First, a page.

P. Grate, French Paintings II:  Eighteenth Century, Nationalmuseum, Stockholm 1994, p. 215, note 3A;
P. Renard, Jean-Marc Nattier (1685-1766).  Un artiste parisien à la cour de Louis XV, Saint-Rémy-en-l'Eau 1999, pp. 80, 177, under "1744."

Catalogue Note

Recognized as one of the most beautiful women in the French Royal family, the sitter in the present portrait is Louise Henriette de Bourbon, known prior to her marriage as Mademoiselle de Conti, the daughter of Louis Armand II de Bourbon, Prince de Conti (1695-1727), and his wife Louise Elisabeth de Bourbon-Condé.  Born in Paris on 20 June 1726, she was married at Versailles to her cousin Louis Philippe, Duc de Chartres (1725-1785) on 17 December 1743.  At the death of Louis Philippe's father in 1752, the couple became the Duc and Duchesse d'Orléans.  Notoriously unfaithful to her husband, the Duchesse was known for her caustic, often cruel, sense of humor.  After a long illness, she died in Paris at the Palais Royal on 9 February 1759, at the age of only thirty-three, and was buried in the church of the Royal abbey of the Val de Grâce.

Nattier has depicted the eighteen-year-old Duchesse in the mythological guise of Hebe, the cupbearer to the gods of Olympus and the personification of youthful beauty.  She holds an ornate crystal and gold wine beaker and a cup from which Zeus, in the form of an eagle with flaming lightning bolts clutched in his talons, has swooped down from the heavens to drink.  Nattier's images of beautiful young noblewomen in the guises of mythological figures were quite popular, and the Duchesse d'Orléans was not the only woman to sit to Nattier as Hebe (for example, a portrait of Anne-Josèphe Bonnier de la Mosson, duchesse de Chaulnes, représentée en Hébé is preserved in the Louvre, Paris, inv. no. RF 1942-32).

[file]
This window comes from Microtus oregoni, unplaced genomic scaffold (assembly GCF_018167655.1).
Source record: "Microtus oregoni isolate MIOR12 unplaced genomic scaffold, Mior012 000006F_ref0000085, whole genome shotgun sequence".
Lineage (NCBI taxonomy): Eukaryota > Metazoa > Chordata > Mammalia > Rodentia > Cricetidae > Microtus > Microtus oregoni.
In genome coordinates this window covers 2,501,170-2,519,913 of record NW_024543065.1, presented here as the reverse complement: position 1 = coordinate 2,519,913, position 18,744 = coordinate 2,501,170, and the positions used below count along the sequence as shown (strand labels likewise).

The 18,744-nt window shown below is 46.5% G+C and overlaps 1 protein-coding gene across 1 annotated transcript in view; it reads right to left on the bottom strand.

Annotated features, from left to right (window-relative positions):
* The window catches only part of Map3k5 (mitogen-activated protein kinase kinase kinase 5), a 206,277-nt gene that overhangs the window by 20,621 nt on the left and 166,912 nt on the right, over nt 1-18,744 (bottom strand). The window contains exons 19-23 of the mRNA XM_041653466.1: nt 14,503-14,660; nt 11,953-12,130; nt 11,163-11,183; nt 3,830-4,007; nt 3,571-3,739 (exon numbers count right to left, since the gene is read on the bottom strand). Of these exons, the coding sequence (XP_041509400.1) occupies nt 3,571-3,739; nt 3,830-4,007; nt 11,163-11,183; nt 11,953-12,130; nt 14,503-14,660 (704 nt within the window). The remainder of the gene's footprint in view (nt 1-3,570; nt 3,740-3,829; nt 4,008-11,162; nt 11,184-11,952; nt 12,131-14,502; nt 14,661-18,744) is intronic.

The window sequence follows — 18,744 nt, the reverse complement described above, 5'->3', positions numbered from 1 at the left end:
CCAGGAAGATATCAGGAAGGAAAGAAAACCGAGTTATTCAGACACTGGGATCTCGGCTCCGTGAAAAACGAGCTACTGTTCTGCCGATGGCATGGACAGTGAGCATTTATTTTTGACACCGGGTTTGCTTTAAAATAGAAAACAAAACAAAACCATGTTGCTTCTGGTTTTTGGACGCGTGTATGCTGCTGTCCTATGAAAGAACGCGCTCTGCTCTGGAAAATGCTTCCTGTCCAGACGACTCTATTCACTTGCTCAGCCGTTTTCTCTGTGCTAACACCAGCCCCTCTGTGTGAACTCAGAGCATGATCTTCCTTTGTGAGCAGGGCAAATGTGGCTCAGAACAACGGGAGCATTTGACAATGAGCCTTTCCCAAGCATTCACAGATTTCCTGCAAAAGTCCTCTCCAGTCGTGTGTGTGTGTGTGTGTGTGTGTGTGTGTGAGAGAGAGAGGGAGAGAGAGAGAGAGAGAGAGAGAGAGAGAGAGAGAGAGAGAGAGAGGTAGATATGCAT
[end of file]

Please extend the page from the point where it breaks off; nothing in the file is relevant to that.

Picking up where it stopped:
Nattier's portrait, Jeune Femme en Hébé, which was engraved in the third quarter of the 18th century by François Hubert and is now preserved in the Musée Condé, Chantilly (inv. no. 376), was at one time believed to be the prime version of the present composition.  However, the woman depicted in that painting looks quite different in complexion and bearing from known portraits of the Duchesse d'Orléans.  Scholars now believe that it is more likely that the prime version is the painting in the Nationalmuseum, Stockholm (inv. no. NM 1186), which is signed and dated, Nattier pinxit / 1744,1 and which may have been the version exhibited at the Salon of 1745 (no. 97 in the Salon livret). 

The present work is to be included in the forthcoming catalogue raisonné of the works of Jean Marc Nattier being prepared by Joseph Baillio with the assistance of the Wildenstein Institute, as a replica with studio assistance.


1.  For a full discussion of the Chantilly and Stockholm pictures, see X. Salmon, Jean-Marc Nattier:  1685-1766, Paris 1999, no. 70, pp. 247-250. 

Important Old Master Paintings and Sculpture

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New York